Parents underestimating the cost of education by almost 40%. 79% of parents provide financial support to their child during university. 68% of parents have had to bail their child out financially in an emergency.

Nottingham, 02 October 2014: As parents around the country pack their kids off to university this week, new research from Experian, the global information services company, suggests that many are underestimating the size of their financial contribution to support this child by almost 40%.

According to the Experian research, 79% of British parents help towards funding their child’s university education in some way, with 57% contributing to accommodation costs, 32% travel costs, 17% utilities and 34% costs relating to their child’s studies. In addition, a startling 68% have been called on to bail out their children in an emergency, despite 15% not having anticipated giving any financial support, leaving many in a tricky financial situation and highlighting the importance of educating children on money management as they find their feet financially.

While parents of students starting university anticipate paying £3,700 over a three-year course, parents whose children graduated in the last five years actually ended up paying out £5,160 – a difference of £1,460, almost 40% higher than the amount anticipated by parents of new starters (39.45%).

Of those whose children have already been through university, one in two parents found their child’s university career more expensive than anticipated, and 29% admitted to going without themselves in order to help fund costs related to their child’s education.

Julie Doleman, Managing Director, Experian Consumer Services, commented:

“University can be an extremely expensive time for parents and students alike, particularly if a family has more than one child in higher education at once.

“As young people start university, there are often unexpected costs that can be passed to parents. As well as properly planning your financial contribution allowing for hidden costs you may not have considered, it’s wise to have a frank conversation with your child to determine what they’re spending and what you can realistically help with. And when it comes to their own financial futures, university is often when young people start to build their credit files, so developing their money management skills is crucial at this stage to set strong foundations as they move into adulthood.”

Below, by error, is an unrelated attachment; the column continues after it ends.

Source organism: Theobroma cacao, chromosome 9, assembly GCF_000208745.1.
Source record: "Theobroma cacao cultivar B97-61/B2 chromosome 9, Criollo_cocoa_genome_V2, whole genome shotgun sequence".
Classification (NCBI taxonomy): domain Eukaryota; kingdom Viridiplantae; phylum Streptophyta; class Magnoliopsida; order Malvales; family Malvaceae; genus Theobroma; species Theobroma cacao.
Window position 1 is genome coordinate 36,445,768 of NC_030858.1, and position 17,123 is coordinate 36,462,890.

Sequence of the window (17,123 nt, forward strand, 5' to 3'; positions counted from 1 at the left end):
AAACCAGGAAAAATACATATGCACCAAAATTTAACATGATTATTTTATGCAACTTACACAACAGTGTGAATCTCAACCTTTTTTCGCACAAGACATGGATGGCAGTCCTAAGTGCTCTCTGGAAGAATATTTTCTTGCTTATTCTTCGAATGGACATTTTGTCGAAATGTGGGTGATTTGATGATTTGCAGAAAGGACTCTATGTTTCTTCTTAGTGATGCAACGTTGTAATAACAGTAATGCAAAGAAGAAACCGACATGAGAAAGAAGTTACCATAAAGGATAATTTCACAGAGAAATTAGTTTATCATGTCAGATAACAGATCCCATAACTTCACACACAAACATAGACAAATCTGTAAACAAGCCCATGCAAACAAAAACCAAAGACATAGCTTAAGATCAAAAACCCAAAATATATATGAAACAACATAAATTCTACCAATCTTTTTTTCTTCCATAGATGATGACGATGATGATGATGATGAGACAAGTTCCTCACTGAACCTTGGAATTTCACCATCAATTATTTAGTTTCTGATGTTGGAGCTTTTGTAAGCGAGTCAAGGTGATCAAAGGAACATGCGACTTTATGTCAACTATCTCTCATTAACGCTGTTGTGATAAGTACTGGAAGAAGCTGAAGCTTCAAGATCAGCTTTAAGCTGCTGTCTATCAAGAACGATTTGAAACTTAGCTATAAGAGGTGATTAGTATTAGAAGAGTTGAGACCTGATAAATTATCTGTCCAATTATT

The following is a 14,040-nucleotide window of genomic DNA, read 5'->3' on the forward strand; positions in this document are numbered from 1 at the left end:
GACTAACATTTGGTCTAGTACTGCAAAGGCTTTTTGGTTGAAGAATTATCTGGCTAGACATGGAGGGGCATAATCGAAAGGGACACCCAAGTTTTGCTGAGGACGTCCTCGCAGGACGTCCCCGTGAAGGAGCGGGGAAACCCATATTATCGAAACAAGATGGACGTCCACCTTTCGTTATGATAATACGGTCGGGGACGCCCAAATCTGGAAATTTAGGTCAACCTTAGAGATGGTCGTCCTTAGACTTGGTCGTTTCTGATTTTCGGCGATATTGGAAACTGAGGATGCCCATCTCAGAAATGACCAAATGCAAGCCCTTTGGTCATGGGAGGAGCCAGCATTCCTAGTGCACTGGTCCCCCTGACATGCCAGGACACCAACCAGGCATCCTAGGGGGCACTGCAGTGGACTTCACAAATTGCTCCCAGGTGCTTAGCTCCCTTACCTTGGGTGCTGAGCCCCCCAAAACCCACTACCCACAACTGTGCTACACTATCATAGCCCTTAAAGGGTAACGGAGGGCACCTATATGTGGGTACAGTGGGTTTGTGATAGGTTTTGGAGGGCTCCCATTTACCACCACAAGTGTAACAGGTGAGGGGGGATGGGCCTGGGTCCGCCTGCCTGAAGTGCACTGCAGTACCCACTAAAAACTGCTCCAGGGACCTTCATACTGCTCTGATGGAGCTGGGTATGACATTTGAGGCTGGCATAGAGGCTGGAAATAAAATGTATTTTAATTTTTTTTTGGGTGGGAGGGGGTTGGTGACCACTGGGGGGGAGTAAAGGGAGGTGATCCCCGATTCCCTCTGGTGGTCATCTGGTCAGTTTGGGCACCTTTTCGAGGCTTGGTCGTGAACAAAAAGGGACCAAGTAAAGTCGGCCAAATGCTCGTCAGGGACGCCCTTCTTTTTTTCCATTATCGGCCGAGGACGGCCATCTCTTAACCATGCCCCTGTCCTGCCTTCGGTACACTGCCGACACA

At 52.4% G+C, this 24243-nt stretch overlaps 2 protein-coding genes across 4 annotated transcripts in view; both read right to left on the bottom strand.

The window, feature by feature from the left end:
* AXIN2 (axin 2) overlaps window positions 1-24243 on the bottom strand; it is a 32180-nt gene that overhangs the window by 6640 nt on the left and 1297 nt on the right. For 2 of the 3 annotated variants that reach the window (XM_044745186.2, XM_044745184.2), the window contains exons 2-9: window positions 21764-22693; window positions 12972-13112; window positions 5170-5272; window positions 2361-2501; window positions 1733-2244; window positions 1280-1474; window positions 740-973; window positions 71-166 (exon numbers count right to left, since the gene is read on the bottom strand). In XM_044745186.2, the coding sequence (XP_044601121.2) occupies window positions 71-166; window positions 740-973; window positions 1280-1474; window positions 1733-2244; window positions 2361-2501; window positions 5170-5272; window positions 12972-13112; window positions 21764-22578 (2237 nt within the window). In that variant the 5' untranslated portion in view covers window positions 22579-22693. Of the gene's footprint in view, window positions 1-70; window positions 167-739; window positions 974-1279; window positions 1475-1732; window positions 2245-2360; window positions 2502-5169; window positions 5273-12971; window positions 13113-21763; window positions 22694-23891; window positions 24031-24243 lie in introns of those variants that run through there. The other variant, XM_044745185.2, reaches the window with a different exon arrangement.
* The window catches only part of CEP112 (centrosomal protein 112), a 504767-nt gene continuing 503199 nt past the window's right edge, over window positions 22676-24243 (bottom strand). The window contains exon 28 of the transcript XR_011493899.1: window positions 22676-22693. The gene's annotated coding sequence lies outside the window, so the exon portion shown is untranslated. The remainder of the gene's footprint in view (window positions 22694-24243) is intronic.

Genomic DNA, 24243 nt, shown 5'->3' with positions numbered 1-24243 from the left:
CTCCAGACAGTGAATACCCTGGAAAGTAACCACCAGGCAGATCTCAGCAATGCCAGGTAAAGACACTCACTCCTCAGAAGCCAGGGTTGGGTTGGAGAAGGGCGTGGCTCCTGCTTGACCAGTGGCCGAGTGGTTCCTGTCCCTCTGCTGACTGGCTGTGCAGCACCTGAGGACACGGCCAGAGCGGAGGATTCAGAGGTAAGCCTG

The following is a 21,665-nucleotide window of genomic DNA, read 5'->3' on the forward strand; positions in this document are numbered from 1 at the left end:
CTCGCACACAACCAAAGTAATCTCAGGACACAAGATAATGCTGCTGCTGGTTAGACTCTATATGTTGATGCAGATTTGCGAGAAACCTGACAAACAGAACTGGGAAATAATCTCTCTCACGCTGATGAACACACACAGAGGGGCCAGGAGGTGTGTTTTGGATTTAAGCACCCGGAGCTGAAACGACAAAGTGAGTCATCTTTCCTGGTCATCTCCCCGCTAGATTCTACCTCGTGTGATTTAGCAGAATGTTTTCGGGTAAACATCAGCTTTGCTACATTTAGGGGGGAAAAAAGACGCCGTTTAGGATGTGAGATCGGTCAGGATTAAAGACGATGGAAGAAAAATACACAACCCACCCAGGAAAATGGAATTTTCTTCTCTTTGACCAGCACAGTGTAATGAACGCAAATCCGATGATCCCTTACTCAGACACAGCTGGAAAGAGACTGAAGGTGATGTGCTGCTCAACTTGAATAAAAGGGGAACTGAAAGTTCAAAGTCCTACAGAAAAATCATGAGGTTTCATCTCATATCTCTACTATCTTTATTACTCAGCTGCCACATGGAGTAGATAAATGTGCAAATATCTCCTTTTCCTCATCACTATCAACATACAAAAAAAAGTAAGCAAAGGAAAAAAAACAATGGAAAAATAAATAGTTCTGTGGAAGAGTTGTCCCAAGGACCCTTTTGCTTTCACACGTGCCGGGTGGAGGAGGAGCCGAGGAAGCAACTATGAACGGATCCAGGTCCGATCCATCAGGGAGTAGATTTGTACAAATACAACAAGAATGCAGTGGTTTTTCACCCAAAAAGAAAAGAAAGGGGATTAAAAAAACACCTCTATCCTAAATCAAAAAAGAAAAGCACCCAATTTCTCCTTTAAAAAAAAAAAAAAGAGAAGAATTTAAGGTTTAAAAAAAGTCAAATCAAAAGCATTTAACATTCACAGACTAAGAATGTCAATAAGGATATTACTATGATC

Experian CreditExpert has provided the below tips for parents financing their kids throughout university:

1. Have the finance talk with your child before they go to university

Let them know straight away what is feasible in terms of your financial support. Some have found that setting a budget works with students when it is clear how much they can draw down on for day-to-day activities and what should only be seen as the emergency fund.

2. Involve them as much as possible in household finances and budgeting

Explain the ways bills are laid out; talk them through financial decisions, like taking out insurance or obtaining licences; get them to create the shopping list and help to select which items to buy in the supermarket, calculating the cost as they go; sit down with them to put together a monthly budget.

3. Remember your child needs to build up their own credit rating as well.

University life is probably the first time your child will have to manage their own money. It is also their first chance to start building a decent credit rating, which in the long run will help when applying for a mortgage or other loans. Don’t feel you need to cover all of their bills, be they for utilities or mobile phones. If they manage their own, they will be more equipped for life after university but also will have started to build their own credit rating.

4. Avoid taking out a loan to cover your child’s tuition fees

This is almost always a more expensive option than your son or daughter taking a student loan. Interest rates on student loans are still very low in comparison to other loans on the market. For English and Welsh students, the interest tracks the Retail Price Index (RPI) if the graduate is earning below £21,000 after graduation. On earnings from £21,000 to £41,000 the interest rate will gradually rise from RPI to a maximum of RPI plus 3%. Whilst studying, your child pays RPI plus 3%.


For more information please contact:

Bell Pottinger
Anna Selby – 020 3772 2516 /
Michael Sheen – 020 3772 2461 /
Rebecca Lloyd Wright – 020 3772 4210 /

Experian Consumer Services
Joanne Leahy, PR Manager - 020 3042 4089 /

About Experian

Experian is the leading global information services company, providing data and analytical tools to clients around the world. The Group helps businesses to manage credit risk, prevent fraud, target marketing offers and automate decision making. Experian also helps individuals to check their credit report and credit score, and protect against identity theft.

Experian plc is listed on the London Stock Exchange (EXPN) and is a constituent of the FTSE 100 index. Total revenue for the year ended 31 March 2014 was US$4.8 billion. Experian employs approximately 16,000 people in 39 countries and has its corporate headquarters in Dublin, Ireland, with operational headquarters in Nottingham, UK; California, US; and São Paulo, Brazil.

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